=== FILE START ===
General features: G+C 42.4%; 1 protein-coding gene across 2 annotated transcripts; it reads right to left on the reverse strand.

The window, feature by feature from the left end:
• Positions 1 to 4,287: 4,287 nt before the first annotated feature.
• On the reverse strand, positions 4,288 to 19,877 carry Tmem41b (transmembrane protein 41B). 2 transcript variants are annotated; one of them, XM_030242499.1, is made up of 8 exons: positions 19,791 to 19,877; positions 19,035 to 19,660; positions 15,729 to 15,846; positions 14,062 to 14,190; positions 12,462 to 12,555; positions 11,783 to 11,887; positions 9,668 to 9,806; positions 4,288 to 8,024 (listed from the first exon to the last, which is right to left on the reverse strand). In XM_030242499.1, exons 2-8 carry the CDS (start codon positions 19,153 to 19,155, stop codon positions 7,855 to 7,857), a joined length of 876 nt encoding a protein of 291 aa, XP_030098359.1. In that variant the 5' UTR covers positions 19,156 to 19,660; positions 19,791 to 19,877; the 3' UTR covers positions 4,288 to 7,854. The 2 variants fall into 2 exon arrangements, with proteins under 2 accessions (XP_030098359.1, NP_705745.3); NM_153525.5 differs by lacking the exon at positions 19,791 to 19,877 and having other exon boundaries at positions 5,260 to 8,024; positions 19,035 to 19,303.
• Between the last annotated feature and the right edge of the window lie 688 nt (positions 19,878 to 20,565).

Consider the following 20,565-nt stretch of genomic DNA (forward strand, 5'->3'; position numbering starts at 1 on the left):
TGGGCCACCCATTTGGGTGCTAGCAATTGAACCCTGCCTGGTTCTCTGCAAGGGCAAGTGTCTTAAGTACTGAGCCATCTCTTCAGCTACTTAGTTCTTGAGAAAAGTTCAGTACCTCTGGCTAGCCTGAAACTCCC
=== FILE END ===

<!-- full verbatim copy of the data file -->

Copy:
General features: G+C 42.4%; 1 protein-coding gene across 2 annotated transcripts; it reads right to left on the reverse strand.

The window, feature by feature from the left end:
• Positions 1 to 4,287: 4,287 nt before the first annotated feature.
• On the reverse strand, positions 4,288 to 19,877 carry Tmem41b (transmembrane protein 41B). 2 transcript variants are annotated; one of them, XM_030242499.1, is made up of 8 exons: positions 19,791 to 19,877; positions 19,035 to 19,660; positions 15,729 to 15,846; positions 14,062 to 14,190; positions 12,462 to 12,555; positions 11,783 to 11,887; positions 9,668 to 9,806; positions 4,288 to 8,024 (listed from the first exon to the last, which is right to left on the reverse strand). In XM_030242499.1, exons 2-8 carry the CDS (start codon positions 19,153 to 19,155, stop codon positions 7,855 to 7,857), a joined length of 876 nt encoding a protein of 291 aa, XP_030098359.1. In that variant the 5' UTR covers positions 19,156 to 19,660; positions 19,791 to 19,877; the 3' UTR covers positions 4,288 to 7,854. The 2 variants fall into 2 exon arrangements, with proteins under 2 accessions (XP_030098359.1, NP_705745.3); NM_153525.5 differs by lacking the exon at positions 19,791 to 19,877 and having other exon boundaries at positions 5,260 to 8,024; positions 19,035 to 19,303.
• Between the last annotated feature and the right edge of the window lie 688 nt (positions 19,878 to 20,565).

Consider the following 20,565-nt stretch of genomic DNA (forward strand, 5'->3'; position numbering starts at 1 on the left):
TGGGCCACCCATTTGGGTGCTAGCAATTGAACCCTGCCTGGTTCTCTGCAAGGGCAAGTGTCTTAAGTACTGAGCCATCTCTTCAGCTACTTAGTTCTTGAGAAAAGTTCAGTACCTCTGGCTAGCCTGAAACTCCC